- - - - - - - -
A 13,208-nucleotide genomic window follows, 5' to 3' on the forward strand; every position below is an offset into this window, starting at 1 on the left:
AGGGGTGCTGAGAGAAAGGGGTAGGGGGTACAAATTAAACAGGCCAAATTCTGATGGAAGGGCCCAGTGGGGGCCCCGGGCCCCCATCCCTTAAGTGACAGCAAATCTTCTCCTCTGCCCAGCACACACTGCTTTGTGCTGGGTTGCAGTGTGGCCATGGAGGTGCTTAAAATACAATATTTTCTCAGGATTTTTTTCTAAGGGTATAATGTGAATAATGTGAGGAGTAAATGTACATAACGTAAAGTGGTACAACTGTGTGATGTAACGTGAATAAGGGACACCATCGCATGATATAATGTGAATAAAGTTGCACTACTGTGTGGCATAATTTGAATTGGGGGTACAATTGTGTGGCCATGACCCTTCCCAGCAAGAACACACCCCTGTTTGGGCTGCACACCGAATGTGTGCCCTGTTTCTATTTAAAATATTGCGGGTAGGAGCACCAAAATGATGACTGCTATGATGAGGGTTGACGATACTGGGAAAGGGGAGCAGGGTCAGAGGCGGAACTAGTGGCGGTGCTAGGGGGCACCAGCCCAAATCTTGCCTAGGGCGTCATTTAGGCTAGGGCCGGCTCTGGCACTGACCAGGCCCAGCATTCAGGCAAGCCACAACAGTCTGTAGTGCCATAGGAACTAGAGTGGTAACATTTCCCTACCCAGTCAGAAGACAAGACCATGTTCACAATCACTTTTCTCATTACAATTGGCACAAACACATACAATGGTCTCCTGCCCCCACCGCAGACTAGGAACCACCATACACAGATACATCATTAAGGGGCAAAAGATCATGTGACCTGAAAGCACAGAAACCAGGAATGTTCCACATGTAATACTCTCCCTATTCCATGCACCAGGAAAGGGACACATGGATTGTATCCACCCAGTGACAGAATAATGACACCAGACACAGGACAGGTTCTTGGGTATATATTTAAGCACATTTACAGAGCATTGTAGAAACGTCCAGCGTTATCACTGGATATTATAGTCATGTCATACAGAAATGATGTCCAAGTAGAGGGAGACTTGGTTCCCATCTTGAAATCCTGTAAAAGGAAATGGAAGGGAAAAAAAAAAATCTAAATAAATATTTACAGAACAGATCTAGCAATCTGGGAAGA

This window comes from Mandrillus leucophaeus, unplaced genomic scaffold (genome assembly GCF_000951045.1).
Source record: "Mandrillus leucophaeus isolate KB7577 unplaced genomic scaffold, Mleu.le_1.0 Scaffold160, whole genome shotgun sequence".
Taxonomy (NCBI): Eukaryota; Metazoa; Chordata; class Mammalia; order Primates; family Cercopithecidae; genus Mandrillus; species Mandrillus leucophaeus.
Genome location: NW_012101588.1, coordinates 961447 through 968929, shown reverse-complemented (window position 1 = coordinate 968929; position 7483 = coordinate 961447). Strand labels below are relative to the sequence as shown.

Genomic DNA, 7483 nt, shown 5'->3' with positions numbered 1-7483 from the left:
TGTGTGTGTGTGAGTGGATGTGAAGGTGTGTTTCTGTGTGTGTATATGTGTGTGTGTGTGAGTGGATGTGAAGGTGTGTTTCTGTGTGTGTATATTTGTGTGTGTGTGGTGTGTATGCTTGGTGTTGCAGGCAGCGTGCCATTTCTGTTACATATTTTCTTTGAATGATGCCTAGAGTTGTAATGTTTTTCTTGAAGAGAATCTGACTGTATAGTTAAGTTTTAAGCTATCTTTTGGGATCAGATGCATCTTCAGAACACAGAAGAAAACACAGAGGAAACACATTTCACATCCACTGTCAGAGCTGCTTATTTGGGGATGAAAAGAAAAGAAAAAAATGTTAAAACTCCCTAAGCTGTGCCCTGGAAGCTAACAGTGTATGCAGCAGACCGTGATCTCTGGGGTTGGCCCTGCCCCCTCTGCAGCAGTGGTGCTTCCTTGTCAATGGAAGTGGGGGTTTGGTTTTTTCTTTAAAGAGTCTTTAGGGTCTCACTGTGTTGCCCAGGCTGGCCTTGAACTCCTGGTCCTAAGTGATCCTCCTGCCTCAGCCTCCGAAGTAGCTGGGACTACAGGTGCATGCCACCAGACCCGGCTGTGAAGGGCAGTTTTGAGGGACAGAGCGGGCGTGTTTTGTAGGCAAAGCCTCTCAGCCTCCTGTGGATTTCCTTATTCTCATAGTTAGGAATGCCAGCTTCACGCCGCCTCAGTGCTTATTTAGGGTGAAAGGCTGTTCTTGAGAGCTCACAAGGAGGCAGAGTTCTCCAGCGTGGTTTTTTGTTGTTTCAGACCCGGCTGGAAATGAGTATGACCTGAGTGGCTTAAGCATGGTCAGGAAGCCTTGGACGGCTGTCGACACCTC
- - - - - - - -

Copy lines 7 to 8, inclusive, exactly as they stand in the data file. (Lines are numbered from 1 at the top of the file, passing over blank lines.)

Genomic DNA, 7483 nt, shown 5'->3' with positions numbered 1-7483 from the left:
TGTGTGTGTGTGAGTGGATGTGAAGGTGTGTTTCTGTGTGTGTATATGTGTGTGTGTGTGAGTGGATGTGAAGGTGTGTTTCTGTGTGTGTATATTTGTGTGTGTGTGGTGTGTATGCTTGGTGTTGCAGGCAGCGTGCCATTTCTGTTACATATTTTCTTTGAATGATGCCTAGAGTTGTAATGTTTTTCTTGAAGAGAATCTGACTGTATAGTTAAGTTTTAAGCTATCTTTTGGGATCAGATGCATCTTCAGAACACAGAAGAAAACACAGAGGAAACACATTTCACATCCACTGTCAGAGCTGCTTATTTGGGGATGAAAAGAAAAGAAAAAAATGTTAAAACTCCCTAAGCTGTGCCCTGGAAGCTAACAGTGTATGCAGCAGACCGTGATCTCTGGGGTTGGCCCTGCCCCCTCTGCAGCAGTGGTGCTTCCTTGTCAATGGAAGTGGGGGTTTGGTTTTTTCTTTAAAGAGTCTTTAGGGTCTCACTGTGTTGCCCAGGCTGGCCTTGAACTCCTGGTCCTAAGTGATCCTCCTGCCTCAGCCTCCGAAGTAGCTGGGACTACAGGTGCATGCCACCAGACCCGGCTGTGAAGGGCAGTTTTGAGGGACAGAGCGGGCGTGTTTTGTAGGCAAAGCCTCTCAGCCTCCTGTGGATTTCCTTATTCTCATAGTTAGGAATGCCAGCTTCACGCCGCCTCAGTGCTTATTTAGGGTGAAAGGCTGTTCTTGAGAGCTCACAAGGAGGCAGAGTTCTCCAGCGTGGTTTTTTGTTGTTTCAGACCCGGCTGGAAATGAGTATGACCTGAGTGGCTTAAGCATGGTCAGGAAGCCTTGGACGGCTGTCGACACCTC